While Environmental Protection Agency regulations for new and existing power plants have been under intense scrutiny as a major part of the president's second-term climate agenda, the Energy Department has quietly been putting together its own set of regulations aimed at curbing carbon emissions.
According to The Hill, the department released on Monday a proposal to increase energy-efficiency in electric motors, a directive DOE officials say could yield up to 400 million metric tons in carbon dioxide emissions savings over a 30-year period.
The department is citing authority under the Energy Policy and Conservation Act of 1975 to propose the rule. In a notice of the rulemaking, DOE also states that the proposed standards will apply to a number of categories of electric motors that it did not previously regulate.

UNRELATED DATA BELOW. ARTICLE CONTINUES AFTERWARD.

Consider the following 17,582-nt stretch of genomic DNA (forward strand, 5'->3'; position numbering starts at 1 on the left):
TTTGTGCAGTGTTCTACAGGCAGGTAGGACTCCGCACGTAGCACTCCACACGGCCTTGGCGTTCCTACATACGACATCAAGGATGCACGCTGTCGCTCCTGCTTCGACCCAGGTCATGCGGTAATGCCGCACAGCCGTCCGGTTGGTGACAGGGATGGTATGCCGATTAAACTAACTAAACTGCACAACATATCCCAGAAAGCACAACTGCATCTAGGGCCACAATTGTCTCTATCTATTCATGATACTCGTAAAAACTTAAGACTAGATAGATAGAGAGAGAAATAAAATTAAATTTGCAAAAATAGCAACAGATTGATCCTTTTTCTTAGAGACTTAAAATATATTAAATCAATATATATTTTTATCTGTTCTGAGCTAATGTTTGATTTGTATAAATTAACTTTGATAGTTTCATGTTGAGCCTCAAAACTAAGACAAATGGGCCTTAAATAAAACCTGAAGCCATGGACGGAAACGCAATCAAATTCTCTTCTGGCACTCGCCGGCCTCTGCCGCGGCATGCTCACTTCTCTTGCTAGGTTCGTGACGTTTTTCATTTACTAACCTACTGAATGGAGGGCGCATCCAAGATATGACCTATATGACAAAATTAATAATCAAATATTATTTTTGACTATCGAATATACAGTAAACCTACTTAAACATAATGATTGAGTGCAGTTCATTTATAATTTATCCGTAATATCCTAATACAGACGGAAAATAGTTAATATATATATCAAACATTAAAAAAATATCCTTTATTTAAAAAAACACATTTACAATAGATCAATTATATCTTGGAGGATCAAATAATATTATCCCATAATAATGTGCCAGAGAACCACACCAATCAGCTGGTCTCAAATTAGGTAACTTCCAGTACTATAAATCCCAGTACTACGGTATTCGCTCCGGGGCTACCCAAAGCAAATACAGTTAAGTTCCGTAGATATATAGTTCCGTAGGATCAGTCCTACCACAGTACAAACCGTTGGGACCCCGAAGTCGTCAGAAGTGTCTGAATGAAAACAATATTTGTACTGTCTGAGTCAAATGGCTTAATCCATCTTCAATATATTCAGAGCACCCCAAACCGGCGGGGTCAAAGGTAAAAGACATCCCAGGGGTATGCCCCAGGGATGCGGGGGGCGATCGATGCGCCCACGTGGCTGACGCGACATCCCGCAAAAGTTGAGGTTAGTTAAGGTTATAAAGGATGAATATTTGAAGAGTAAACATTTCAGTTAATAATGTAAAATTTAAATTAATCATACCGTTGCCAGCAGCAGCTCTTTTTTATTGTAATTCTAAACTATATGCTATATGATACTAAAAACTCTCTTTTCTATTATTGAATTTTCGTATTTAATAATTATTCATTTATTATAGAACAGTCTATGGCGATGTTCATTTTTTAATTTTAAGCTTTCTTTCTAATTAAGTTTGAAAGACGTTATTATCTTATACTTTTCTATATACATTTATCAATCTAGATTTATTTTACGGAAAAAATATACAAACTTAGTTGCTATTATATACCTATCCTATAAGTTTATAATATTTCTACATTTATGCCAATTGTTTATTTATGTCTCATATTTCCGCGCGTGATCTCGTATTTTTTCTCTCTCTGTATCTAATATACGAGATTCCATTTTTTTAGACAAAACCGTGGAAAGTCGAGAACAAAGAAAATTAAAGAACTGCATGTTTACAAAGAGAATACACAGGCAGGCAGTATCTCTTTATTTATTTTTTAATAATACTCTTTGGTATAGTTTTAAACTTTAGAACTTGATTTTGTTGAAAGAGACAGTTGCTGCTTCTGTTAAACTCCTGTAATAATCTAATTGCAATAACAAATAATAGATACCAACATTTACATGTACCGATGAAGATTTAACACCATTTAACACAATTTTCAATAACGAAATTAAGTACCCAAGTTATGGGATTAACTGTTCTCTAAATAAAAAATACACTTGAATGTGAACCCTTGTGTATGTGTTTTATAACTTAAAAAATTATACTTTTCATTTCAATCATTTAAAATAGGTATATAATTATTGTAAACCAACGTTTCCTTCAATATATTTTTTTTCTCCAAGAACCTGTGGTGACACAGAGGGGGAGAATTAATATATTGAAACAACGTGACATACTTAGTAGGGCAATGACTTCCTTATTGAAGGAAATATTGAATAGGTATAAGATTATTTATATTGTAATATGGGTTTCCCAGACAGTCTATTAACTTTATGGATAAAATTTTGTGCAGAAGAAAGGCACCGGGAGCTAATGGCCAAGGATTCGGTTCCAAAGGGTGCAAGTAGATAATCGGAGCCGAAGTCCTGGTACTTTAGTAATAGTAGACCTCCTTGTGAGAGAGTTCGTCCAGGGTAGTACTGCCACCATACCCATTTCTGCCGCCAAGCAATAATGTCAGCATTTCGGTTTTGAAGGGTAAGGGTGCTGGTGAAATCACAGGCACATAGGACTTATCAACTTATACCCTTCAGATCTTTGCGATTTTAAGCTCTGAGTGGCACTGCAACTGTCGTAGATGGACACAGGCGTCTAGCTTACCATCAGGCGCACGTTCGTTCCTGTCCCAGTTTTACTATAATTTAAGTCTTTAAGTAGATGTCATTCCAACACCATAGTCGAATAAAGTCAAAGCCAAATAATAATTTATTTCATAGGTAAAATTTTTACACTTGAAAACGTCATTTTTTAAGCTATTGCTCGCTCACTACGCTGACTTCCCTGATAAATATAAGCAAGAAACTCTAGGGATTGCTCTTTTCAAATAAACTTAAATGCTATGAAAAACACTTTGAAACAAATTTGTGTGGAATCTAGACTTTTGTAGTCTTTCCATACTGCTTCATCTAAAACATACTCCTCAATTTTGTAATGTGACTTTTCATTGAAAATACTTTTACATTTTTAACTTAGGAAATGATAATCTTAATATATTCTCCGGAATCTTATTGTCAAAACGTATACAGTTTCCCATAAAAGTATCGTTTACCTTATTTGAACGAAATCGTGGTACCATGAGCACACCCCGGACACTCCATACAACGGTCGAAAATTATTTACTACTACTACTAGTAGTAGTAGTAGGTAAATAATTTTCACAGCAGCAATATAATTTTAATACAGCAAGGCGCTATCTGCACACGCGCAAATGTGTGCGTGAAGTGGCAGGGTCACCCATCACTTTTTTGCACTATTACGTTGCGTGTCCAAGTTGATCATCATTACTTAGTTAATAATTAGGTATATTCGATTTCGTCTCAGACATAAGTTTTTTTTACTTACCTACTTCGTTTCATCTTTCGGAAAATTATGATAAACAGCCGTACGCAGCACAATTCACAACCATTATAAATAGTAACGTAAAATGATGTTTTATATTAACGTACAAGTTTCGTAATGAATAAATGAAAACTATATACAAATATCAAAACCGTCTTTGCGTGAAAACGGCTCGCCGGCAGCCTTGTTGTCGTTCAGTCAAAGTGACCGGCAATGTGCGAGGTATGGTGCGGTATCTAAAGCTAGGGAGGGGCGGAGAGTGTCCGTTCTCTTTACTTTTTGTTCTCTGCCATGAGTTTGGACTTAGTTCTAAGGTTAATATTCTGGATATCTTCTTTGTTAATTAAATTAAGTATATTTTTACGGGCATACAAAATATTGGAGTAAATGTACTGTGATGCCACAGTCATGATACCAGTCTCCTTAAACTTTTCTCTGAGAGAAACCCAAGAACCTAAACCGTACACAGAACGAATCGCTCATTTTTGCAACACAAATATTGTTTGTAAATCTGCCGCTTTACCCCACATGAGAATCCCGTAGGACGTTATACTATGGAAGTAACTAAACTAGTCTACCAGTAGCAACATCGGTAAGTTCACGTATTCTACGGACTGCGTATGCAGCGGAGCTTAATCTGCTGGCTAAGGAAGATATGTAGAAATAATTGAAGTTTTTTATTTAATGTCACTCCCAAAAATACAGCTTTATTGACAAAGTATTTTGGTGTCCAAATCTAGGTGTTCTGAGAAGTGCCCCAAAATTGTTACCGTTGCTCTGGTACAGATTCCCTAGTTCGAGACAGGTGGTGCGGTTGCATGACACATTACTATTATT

A public meeting will be held to solicit comment on the draft regulations on Wednesday, Dec. 11, at the department in Washington.
This article is from the archive of our partner National Journal.
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